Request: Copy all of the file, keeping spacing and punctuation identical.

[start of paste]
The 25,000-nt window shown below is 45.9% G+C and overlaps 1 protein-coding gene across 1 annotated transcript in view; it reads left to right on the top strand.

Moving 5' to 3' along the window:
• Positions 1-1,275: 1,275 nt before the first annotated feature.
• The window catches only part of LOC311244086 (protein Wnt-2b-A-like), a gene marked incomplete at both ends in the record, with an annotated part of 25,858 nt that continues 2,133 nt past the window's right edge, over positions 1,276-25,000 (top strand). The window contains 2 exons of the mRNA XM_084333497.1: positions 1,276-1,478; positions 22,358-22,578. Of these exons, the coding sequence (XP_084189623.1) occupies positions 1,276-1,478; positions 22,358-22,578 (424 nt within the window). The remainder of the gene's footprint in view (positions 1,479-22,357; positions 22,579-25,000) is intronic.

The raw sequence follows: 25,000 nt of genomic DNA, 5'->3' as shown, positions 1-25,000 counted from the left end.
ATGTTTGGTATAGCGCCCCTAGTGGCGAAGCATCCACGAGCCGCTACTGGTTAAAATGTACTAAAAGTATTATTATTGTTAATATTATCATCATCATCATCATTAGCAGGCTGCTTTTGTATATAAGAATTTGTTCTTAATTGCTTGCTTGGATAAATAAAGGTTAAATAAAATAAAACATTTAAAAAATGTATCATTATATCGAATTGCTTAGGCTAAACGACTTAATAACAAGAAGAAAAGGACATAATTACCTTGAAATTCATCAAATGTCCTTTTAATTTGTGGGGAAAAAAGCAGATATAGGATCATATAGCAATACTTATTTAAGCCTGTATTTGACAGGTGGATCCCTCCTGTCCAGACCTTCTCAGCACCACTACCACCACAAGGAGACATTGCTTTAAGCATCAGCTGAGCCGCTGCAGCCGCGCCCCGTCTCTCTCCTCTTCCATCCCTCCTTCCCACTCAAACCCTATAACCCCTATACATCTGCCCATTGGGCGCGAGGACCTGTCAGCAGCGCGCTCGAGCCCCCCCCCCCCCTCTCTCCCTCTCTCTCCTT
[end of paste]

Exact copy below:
The 25,000-nt window shown below is 45.9% G+C and overlaps 1 protein-coding gene across 1 annotated transcript in view; it reads left to right on the top strand.

Moving 5' to 3' along the window:
• Positions 1-1,275: 1,275 nt before the first annotated feature.
• The window catches only part of LOC311244086 (protein Wnt-2b-A-like), a gene marked incomplete at both ends in the record, with an annotated part of 25,858 nt that continues 2,133 nt past the window's right edge, over positions 1,276-25,000 (top strand). The window contains 2 exons of the mRNA XM_084333497.1: positions 1,276-1,478; positions 22,358-22,578. Of these exons, the coding sequence (XP_084189623.1) occupies positions 1,276-1,478; positions 22,358-22,578 (424 nt within the window). The remainder of the gene's footprint in view (positions 1,479-22,357; positions 22,579-25,000) is intronic.

The raw sequence follows: 25,000 nt of genomic DNA, 5'->3' as shown, positions 1-25,000 counted from the left end.
ATGTTTGGTATAGCGCCCCTAGTGGCGAAGCATCCACGAGCCGCTACTGGTTAAAATGTACTAAAAGTATTATTATTGTTAATATTATCATCATCATCATCATTAGCAGGCTGCTTTTGTATATAAGAATTTGTTCTTAATTGCTTGCTTGGATAAATAAAGGTTAAATAAAATAAAACATTTAAAAAATGTATCATTATATCGAATTGCTTAGGCTAAACGACTTAATAACAAGAAGAAAAGGACATAATTACCTTGAAATTCATCAAATGTCCTTTTAATTTGTGGGGAAAAAAGCAGATATAGGATCATATAGCAATACTTATTTAAGCCTGTATTTGACAGGTGGATCCCTCCTGTCCAGACCTTCTCAGCACCACTACCACCACAAGGAGACATTGCTTTAAGCATCAGCTGAGCCGCTGCAGCCGCGCCCCGTCTCTCTCCTCTTCCATCCCTCCTTCCCACTCAAACCCTATAACCCCTATACATCTGCCCATTGGGCGCGAGGACCTGTCAGCAGCGCGCTCGAGCCCCCCCCCCCCCTCTCTCCCTCTCTCTCCTT